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Jos. Christoffel Jr., Ürziger Würzgarten, Riesling Kabinett, 2000

I'm trying to learn my Rieslings, so this review will walk you through what I've learned so far. But the best place to start is why I bought this bottle (above) in the first place. Awhile back I drank the bottle below, and really liked it:

Read that review, here: Jos. Christoffel Jr., Wehlener Sonnenuhr, Riesling Auslese, 1990.

So, I really liked the 1990 bottle, and didn't like the 2000 bottle so much -- at least not at first. And yet, the labels look almost the same. Both are Rieslings from the same producer, Jos. Christoffel Jr. Now you could wonder about the vintage and all that, the fact is, there's a lot that's different on the two labels -- despite the fact that it's the same vintner -- than just the vintage. And that's what I wanted to figure out.

But I'm getting ahead of myself. You can read the earlier review, but first, I better let you know what this current bottle was like.

The nose was honeysuckle! That is, a cross between something floral and actual honey. The taste is most definitely sweet, and it is slightly effervescent (sort of like a sweeter Vinho Verde). The main flavor is a sweet lemon. Yet there was a slight sweet vegetable taste -- like a sweet pea pod. The most base way I can put this is that it's light and flat champagne mixed with Countrytime lemonade. Okay, that sounds terrible. And it's worth pointing out that while this isn't my taste, the quality of the wine was very good. And others that drank it with me very much liked it. And it's not like I don't care for some sweet wines, but this was just not my style. it reminded me too much of a wine cooler.

So why did I like the Ausleses and not this Kabinett?

Apparently there are two main dimensions to this story: quality and style. The style classifications are as follows:
  • Trocken — bone-dry and high in alcohol.
  • Halb-trocken — medium-dry and medium-high in alcohol.
  • Edelsuss — traditional and lower in alcohol; they can be slightly-sweet to very sweet depending on the classification.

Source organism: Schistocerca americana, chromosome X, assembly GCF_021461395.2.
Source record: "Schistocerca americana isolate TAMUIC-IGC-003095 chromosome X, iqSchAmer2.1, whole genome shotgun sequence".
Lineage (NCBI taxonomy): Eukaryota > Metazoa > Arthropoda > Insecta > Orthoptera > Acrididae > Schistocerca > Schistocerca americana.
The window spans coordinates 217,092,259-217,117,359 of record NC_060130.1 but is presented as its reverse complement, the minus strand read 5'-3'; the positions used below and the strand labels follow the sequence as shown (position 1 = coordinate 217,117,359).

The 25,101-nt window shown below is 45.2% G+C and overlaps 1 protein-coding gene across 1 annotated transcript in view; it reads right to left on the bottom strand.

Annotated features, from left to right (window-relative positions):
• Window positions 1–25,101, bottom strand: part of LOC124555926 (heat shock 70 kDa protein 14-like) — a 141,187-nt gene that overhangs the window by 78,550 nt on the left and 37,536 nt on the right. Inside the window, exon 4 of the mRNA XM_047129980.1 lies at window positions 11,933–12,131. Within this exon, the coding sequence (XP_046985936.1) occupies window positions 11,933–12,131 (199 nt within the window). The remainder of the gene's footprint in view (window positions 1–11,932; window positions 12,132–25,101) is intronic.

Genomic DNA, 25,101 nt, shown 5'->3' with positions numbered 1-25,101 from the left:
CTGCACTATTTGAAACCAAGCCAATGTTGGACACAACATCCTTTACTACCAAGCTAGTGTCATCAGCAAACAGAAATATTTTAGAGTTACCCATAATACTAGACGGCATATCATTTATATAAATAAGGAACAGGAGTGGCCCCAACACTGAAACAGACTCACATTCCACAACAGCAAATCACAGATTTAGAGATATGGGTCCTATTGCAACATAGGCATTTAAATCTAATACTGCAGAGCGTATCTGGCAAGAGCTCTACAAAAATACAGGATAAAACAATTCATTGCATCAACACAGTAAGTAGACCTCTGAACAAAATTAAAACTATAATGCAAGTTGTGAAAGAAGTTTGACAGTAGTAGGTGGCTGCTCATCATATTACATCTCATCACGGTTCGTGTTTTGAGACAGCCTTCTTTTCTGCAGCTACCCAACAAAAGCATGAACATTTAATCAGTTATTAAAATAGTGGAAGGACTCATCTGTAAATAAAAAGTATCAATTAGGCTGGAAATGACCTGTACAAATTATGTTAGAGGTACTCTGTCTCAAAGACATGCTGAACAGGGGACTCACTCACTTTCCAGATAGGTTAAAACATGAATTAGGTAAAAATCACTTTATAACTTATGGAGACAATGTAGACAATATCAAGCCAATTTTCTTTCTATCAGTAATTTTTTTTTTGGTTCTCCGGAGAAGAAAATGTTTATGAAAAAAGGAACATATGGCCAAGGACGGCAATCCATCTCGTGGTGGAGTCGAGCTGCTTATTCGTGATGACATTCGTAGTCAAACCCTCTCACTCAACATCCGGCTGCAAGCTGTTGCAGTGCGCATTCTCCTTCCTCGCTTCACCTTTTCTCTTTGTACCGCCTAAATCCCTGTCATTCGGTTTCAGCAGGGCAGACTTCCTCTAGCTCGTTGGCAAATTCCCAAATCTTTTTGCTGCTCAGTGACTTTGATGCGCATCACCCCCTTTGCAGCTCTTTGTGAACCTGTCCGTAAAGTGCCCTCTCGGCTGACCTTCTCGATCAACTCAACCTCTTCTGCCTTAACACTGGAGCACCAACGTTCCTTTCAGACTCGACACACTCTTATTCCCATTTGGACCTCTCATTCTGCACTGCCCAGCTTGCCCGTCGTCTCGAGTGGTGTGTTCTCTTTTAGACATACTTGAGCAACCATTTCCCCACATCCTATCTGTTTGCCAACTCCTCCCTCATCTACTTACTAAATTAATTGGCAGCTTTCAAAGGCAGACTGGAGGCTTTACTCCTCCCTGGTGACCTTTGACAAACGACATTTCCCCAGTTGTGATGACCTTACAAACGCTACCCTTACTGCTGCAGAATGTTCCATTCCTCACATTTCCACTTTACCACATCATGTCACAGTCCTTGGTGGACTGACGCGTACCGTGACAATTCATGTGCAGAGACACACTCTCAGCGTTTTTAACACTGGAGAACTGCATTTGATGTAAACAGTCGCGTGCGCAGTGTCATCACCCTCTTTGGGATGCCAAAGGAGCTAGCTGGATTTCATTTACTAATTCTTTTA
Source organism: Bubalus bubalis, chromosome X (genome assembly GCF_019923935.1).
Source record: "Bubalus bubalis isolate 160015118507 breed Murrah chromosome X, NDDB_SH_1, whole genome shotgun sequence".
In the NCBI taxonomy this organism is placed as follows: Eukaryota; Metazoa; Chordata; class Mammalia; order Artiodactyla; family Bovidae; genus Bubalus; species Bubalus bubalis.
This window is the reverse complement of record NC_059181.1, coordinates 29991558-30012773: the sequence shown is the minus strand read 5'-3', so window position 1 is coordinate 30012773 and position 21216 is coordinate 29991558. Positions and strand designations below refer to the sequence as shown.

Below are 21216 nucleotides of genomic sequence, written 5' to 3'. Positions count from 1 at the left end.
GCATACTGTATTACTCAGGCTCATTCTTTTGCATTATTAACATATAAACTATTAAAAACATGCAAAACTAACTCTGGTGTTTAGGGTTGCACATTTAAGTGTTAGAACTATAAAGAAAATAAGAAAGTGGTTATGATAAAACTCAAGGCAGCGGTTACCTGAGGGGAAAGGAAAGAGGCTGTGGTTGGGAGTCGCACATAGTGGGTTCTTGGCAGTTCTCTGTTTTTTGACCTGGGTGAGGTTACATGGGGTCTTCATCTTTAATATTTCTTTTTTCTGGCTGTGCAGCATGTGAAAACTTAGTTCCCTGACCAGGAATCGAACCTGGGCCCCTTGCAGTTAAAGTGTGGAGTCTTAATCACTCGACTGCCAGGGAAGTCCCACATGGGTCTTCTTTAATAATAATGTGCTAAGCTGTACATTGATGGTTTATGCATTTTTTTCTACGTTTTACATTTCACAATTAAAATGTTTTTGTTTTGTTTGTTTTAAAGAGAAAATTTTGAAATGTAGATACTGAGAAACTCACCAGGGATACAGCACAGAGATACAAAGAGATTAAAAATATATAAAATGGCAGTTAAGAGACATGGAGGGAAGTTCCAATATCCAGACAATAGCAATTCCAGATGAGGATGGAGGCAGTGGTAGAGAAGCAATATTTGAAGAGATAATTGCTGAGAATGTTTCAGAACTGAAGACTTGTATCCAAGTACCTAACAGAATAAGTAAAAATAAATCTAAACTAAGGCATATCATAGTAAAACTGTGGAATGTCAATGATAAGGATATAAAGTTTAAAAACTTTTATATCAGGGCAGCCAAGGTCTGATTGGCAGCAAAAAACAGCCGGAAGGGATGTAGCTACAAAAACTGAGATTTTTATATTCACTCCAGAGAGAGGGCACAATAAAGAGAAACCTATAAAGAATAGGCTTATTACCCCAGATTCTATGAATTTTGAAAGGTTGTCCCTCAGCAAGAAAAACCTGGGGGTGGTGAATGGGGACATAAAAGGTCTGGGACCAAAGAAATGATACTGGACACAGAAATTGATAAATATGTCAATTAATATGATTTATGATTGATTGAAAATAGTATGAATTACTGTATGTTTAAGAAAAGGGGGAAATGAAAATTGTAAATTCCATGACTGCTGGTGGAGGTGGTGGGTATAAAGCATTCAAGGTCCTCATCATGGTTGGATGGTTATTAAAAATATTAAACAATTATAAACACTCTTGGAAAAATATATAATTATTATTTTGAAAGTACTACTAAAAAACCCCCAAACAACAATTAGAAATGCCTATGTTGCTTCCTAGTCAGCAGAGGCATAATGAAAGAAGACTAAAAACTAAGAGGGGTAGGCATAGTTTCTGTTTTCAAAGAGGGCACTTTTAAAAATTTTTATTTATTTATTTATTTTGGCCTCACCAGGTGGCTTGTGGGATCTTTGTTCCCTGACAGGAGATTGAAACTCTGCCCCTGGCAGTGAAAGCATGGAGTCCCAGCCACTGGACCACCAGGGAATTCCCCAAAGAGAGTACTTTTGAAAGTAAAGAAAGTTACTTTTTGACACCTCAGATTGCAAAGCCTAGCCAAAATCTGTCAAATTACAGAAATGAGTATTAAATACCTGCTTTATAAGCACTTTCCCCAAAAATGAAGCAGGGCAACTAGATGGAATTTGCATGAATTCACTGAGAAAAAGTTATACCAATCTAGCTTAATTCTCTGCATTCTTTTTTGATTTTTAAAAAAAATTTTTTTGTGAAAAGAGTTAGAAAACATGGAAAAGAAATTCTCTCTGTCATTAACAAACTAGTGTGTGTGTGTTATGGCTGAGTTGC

But if you're paying attention, none of these words appear either label. So that's less useful. The quality scale runs like this (from lowest to highest):
  1. Kabinett — light wines made of fully ripe grapes.
  2. Spätlese — grapes harvested after the normal harvest ("late harvest").
  3. Auslese — selected and very ripe bunches; typically noble wines intense in bouquet and taste.
  4. Beerenauslese (BA) — individually selected and overripe berries; rich, sweet dessert wines.
  5. Trockenbeerenauslese (TBA) — individually selected berries that are overripe and shrivelled on the vine almost to raisins; rich, sweet, luscious, honey-like wines.
Ah ha! Now those was words on both labels. So part of the story is that the 1990 bottle was not just older, it was also a higher-quality wine — the grapes were actually selected for their quality — an "Auslese" — unlike my second, "Kabinett" bottle. But, of course, there is a price to be paid. The Auslese was about $50, and this Kabinett was about $20. So, yet another example of you getting what you paid for.

Also notable is the "Ürziger Würzgarten" and "Wehlener Sonnenuhr" designations. This refers to the specific vineyards where the grapes were grow. Both of these are from the Mosel valley in western Germany. The grapes are grown on these incredibly steep slopes:

However, unless you're a connoisseur of Rieslings, the vineyard where the grapes were grown will likely play a less important role in judging a Riesling by its label than the quality designation.

Anyway if you're like me, you don't usually drink Rieslings, at least not on purpose, but are interested in learning more, I found this article in the NY Times helpful: Ausleses Put Sweetness on the Table.

P.S. I held off on posted this for a few days. And in the interim, I had a small glass of this wine each day. And by the third day, I was starting to like this wine. It lost some of that effervescence, but I'm not sure that was what I didn't like at first. Maybe it's just starting to grow on me.


Rating:    7.0

Re: Jos. Christoffel Jr., Ürziger Würzgarten, Riesling Kabinett, 2000

There's one more wine in the quality scale:
- it has to be harvested and pressed frozen (sometimes as late as in january) and must not be affected by noble rot (in contrast to Beerenauslese and Trockenbeerenauslese).

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